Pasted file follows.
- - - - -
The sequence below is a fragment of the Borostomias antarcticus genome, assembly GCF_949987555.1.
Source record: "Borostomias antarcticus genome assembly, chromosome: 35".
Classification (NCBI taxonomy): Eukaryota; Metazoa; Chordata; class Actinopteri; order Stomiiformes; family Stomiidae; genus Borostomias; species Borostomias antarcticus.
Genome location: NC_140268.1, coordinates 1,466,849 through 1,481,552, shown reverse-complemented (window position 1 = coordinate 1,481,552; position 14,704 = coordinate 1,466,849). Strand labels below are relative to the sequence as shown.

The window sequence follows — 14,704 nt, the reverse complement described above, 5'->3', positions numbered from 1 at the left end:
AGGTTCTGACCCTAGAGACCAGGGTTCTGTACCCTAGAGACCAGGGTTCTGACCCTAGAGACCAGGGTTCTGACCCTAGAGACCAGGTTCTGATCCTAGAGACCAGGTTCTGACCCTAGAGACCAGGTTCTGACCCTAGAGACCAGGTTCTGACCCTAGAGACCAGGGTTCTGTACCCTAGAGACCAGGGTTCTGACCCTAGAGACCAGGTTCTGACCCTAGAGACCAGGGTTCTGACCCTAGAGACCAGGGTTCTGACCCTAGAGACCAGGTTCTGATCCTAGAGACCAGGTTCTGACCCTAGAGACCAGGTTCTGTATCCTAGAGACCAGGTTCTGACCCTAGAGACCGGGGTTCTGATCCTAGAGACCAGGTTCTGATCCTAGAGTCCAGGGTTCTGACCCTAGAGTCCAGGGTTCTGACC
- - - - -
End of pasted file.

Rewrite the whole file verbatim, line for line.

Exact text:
The sequence below is a fragment of the Borostomias antarcticus genome, assembly GCF_949987555.1.
Source record: "Borostomias antarcticus genome assembly, chromosome: 35".
Classification (NCBI taxonomy): Eukaryota; Metazoa; Chordata; class Actinopteri; order Stomiiformes; family Stomiidae; genus Borostomias; species Borostomias antarcticus.
Genome location: NC_140268.1, coordinates 1,466,849 through 1,481,552, shown reverse-complemented (window position 1 = coordinate 1,481,552; position 14,704 = coordinate 1,466,849). Strand labels below are relative to the sequence as shown.

The window sequence follows — 14,704 nt, the reverse complement described above, 5'->3', positions numbered from 1 at the left end:
AGGTTCTGACCCTAGAGACCAGGGTTCTGTACCCTAGAGACCAGGGTTCTGACCCTAGAGACCAGGGTTCTGACCCTAGAGACCAGGTTCTGATCCTAGAGACCAGGTTCTGACCCTAGAGACCAGGTTCTGACCCTAGAGACCAGGTTCTGACCCTAGAGACCAGGGTTCTGTACCCTAGAGACCAGGGTTCTGACCCTAGAGACCAGGTTCTGACCCTAGAGACCAGGGTTCTGACCCTAGAGACCAGGGTTCTGACCCTAGAGACCAGGTTCTGATCCTAGAGACCAGGTTCTGACCCTAGAGACCAGGTTCTGTATCCTAGAGACCAGGTTCTGACCCTAGAGACCGGGGTTCTGATCCTAGAGACCAGGTTCTGATCCTAGAGTCCAGGGTTCTGACCCTAGAGTCCAGGGTTCTGACC